Ground coffee gives off about 80% of it's stored CO2 within the first minute after being ground. The remaining 20% or so leeches off over the a longer period (some of it is still trapped within the cell wall structure of the grinds).

C02 is one of the primary flavour transporters from the bean to cup. It's responsible for transporting most of the lipids and oils that are not otherwise water soluable.

Here's the real myth you should bust: people talk about this coffee machine, that press pot, this espresso machine, that coffee maker with the nifty digital timers... and think the grinder's an afterthought, and "don't give me any grief about it".... but the real key to quality coffee in the home is the grinder, and NOTHING else on the brewing side. The "myth" that the grinder's an afterthought is the real myth that needs breaking.

Fresh, recently roasted coffee, ground within a minute of it's use. Then just get an old clean sock, load it up with ground coffee, pour boiling water through it and capture it in a cup.

I will guarantee you that it will be better than any of your brewing methods talked about, be it the press or the drip, with the old, stale ground coffee.

Bust that myth, Nancy! ;)

CoffeeGeek Bloggin' said...

Yikes Nancy. I will give you grief, especially since you do have a science background.

Ground coffee gives off about 80% of it's stored CO2 within the first minute after being ground. The remaining 20% or so leeches off over the a longer period (some of it is still trapped within the cell wall structure of the grinds).

C02 is one of the primary flavour transporters from the bean to cup. It's responsible for transporting most of the lipids and oils that are not otherwise water soluable.

Here's the real myth you should bust: people talk about this coffee machine, that press pot, this espresso machine, that coffee maker with the nifty digital timers... and think the grinder's an afterthought, and "don't give me any grief about it".... but the real key to quality coffee in the home is the grinder, and NOTHING else on the brewing side. The "myth" that the grinder's an afterthought is the real myth that needs breaking.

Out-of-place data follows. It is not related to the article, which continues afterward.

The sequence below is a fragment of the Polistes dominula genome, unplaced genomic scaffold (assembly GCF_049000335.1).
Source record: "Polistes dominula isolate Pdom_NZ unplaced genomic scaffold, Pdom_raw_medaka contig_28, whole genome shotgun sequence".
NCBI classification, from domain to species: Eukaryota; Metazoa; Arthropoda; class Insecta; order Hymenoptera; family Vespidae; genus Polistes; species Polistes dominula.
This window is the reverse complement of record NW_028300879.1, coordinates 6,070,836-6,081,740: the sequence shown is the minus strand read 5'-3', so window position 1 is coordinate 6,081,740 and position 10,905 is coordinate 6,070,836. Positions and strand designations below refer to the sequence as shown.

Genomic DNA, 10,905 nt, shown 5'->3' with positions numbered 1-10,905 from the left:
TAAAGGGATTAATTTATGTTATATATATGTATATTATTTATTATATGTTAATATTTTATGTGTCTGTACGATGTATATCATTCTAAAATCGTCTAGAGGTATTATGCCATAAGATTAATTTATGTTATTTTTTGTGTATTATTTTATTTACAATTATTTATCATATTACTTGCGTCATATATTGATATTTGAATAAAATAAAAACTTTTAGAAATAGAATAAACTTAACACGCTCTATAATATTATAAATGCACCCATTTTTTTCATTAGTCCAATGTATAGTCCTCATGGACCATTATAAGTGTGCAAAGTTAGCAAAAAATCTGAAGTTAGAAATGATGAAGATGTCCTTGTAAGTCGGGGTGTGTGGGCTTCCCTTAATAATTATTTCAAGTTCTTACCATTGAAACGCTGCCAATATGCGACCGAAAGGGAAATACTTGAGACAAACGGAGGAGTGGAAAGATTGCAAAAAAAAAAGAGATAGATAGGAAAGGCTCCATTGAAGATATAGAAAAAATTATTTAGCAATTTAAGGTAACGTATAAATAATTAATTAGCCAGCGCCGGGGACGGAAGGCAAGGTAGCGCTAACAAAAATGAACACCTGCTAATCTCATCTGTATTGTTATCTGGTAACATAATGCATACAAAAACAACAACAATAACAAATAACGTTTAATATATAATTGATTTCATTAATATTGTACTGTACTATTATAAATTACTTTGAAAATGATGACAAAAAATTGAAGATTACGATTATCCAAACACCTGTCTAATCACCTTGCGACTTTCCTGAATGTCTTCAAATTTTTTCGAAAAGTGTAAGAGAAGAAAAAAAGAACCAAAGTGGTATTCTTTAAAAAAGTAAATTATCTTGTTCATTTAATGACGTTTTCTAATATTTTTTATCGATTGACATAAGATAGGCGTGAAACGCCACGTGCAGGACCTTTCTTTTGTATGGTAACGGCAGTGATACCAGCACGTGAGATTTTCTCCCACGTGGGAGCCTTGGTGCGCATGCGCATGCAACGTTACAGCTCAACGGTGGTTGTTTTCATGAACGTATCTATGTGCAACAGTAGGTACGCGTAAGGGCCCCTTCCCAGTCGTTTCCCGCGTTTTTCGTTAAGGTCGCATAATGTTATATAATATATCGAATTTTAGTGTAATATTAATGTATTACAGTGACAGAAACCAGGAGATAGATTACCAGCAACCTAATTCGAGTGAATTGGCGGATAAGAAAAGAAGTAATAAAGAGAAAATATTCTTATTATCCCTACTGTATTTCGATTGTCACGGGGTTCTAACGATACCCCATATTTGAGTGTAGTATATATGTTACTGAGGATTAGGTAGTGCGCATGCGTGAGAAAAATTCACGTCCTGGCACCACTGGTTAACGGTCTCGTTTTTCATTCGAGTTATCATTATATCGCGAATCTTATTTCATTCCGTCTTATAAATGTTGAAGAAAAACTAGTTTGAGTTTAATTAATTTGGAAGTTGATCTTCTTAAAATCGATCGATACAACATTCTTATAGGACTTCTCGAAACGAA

Fresh, recently roasted coffee, ground within a minute of it's use. Then just get an old clean sock, load it up with ground coffee, pour boiling water through it and capture it in a cup.

I will guarantee you that it will be better than any of your brewing methods talked about, be it the press or the drip, with the old, stale ground coffee.

Bust that myth, Nancy! ;)

Dumpling_Girl said...

Hee hee. I'm still not waking up early to grind my coffee. (though I know that this would make a huge difference. Told ya not to give me any grief! i.e. I know about that, but I'm still not willing to spare precious morning minutes for it. For a party, at night recently - yes, I freshly ground my coffee for my guests). I was just curious to see if I should switch from using my coffeemaker to my press pot. And I'm not going to do that either. Na na na na na! Actually, you reiterated my point in your comment, people DO talk about the press pot, vs. coffee maker, etc. disproportionately. And it took actually doing the side by side comparison to bust that myth. :) I don't need to do a side by side comparison of freshly ground vs. previously ground. You can smell the difference as soon as you grind coffee. I may do the side by side with a coarser grind sometime. Thanks for your comments everyone!